User Files and Settings – Step 4 in Desktop Deployment

User Files and Settings – Step 4 in Desktop Deployment

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– Welcome to Desktop
Deployment Essentials, our new series to help you prepare for your shift to Windows
10 and Office 365 ProPlus. In the next few minutes, we’ll explore the next step in
our deployment process wheel by reviewing the tools and options for you to migrate user files
and settings at scale. Now this includes common
approaches used as part of a task sequence based
automated deployment, manual approaches available
to backup and restore files, and a new option using
the Cloud and OneDrive called Known Folder Move that
helps you move your files to the Cloud and increase
information protection and governance over those files. Now one of the trickiest
and often most manual parts of large scale deployment
is transferring user files and settings to new PCs or
backing up and restoring files as part of a PC refresh
or re-imaging process. First, let’s look at
your automation options. Task sequence based
deployment automation tools, like Config Manager and MDT, leverage the User State
Migration Tool, or USMT, as part of an end to
end deployment process. USMT captures user accounts, user files, operating system settings,
and application settings then migrates them to the
new Windows installation. You can use the tool
for both PC replacement and PC refresh migrations. It can give you the advantage of controlling exactly what gets migrated. And optionally you can
exclude unwanted file types, like audio and video files or executables. USMT also allows for migration
stores to be encrypted to reduce the risk of
data being compromised while temporarily being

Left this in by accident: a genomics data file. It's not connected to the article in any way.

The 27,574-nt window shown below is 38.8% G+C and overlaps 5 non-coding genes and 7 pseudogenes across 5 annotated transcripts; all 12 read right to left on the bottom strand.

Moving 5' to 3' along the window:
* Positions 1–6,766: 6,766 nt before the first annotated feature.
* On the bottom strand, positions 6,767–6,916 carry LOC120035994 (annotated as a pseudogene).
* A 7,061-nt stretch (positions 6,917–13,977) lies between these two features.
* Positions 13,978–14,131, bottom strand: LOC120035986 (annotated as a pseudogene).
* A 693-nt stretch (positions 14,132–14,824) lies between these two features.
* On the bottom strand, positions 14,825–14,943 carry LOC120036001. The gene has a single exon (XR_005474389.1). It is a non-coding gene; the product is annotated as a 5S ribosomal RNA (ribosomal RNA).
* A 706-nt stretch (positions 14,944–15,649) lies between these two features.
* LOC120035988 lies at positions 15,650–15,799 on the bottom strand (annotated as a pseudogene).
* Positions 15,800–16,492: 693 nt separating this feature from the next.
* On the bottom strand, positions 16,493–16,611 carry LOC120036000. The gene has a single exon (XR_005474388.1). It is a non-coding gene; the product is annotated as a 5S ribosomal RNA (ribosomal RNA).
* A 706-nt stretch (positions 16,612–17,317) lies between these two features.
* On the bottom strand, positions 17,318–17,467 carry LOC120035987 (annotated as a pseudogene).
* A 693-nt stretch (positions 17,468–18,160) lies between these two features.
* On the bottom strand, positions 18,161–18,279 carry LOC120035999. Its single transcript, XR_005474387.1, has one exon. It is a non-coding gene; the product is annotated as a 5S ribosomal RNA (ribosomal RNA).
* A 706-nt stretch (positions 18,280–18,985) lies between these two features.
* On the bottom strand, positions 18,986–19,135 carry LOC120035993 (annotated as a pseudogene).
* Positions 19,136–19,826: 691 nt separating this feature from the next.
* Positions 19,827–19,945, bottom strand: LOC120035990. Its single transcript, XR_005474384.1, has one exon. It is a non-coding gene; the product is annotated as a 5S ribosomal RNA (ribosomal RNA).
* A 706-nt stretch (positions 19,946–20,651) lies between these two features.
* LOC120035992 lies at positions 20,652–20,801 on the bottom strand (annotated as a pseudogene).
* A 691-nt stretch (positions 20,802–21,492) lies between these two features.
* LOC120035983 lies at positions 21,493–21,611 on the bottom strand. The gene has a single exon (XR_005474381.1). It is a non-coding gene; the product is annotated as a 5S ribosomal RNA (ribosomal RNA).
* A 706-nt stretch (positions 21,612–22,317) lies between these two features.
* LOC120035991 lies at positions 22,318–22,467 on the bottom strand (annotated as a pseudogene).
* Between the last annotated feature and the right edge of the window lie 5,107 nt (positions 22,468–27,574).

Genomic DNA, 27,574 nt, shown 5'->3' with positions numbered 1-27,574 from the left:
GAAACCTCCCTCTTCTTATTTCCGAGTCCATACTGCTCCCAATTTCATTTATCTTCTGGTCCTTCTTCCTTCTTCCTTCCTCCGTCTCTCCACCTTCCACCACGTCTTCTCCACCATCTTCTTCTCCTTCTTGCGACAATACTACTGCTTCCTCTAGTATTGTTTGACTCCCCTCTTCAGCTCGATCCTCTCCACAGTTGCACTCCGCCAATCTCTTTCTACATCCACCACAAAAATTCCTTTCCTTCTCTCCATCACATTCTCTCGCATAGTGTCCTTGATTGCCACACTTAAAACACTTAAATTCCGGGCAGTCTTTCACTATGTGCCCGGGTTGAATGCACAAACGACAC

stored on file servers. Also, for PC refresh cases, where the primary Windows
partition is not formatted, you can use hard-link migration with USMT. Now this process preserves the user state while the old operating
system and apps are removed. And because the restore
process is actually coming from the same local partition, it significantly improves
migration performance and reduces network traffic. Now everyone is different when it comes to deciding on what to keep
when moving to a new PC or a new version of Windows. Some users might wanna keep everything, while other users might
want to use this opportunity to clean up their drives. Because of this, a lot of IT departments actually handle user
file migration manually. Sometimes this is done
by visiting the user and other times by setting
up places for users to bring their PCs to IT. Now that way, users can also
help decide what to keep. Now the scale of manual
migration is obviously limited to the time and physics
involved in working directly with those users to
understand their needs, copy files off their
PCs, and return them back to the new PC or new install of Windows. If this manual process is
what you’re currently doing, you might want to calculate whether this is going to
be a potential bottleneck in terms of meeting that January 2020 end of support timeline for Windows 7 and look into maybe other options or requests for more people to help. Next, while both the
automated and manual methods that I just described are commonly used, one new option with OneDrive
called Known Folder Move is a great way for you to
align both IT and user needs reducing the need for manual migration. Now if you’re already using OneDrive, you’ll know that users
can select the folders and locations they’d like to sync from OneDrive or
SharePoint to their device. And, of course, they can
move the files they want into OneDrive into those
sync locations on their PC. But that effectively puts
the burden on the end user to set it all up. Now with Known Folder
Move, you can actually target documents, desktop
and pictures folders within a user profile. This can be done either as the user or, even more importantly,